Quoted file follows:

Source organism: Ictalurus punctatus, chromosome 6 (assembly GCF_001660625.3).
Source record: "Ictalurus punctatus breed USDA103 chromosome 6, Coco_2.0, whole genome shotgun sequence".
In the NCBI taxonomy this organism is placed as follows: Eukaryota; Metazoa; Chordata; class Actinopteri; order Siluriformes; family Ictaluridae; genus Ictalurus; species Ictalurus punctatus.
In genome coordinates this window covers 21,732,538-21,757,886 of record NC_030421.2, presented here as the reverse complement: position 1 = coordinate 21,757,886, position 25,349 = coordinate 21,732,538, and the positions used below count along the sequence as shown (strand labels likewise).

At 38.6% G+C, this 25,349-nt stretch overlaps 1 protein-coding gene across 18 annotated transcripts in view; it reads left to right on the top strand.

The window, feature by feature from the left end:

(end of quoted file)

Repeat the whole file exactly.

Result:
Source organism: Ictalurus punctatus, chromosome 6 (assembly GCF_001660625.3).
Source record: "Ictalurus punctatus breed USDA103 chromosome 6, Coco_2.0, whole genome shotgun sequence".
In the NCBI taxonomy this organism is placed as follows: Eukaryota; Metazoa; Chordata; class Actinopteri; order Siluriformes; family Ictaluridae; genus Ictalurus; species Ictalurus punctatus.
In genome coordinates this window covers 21,732,538-21,757,886 of record NC_030421.2, presented here as the reverse complement: position 1 = coordinate 21,757,886, position 25,349 = coordinate 21,732,538, and the positions used below count along the sequence as shown (strand labels likewise).

At 38.6% G+C, this 25,349-nt stretch overlaps 1 protein-coding gene across 18 annotated transcripts in view; it reads left to right on the top strand.

The window, feature by feature from the left end: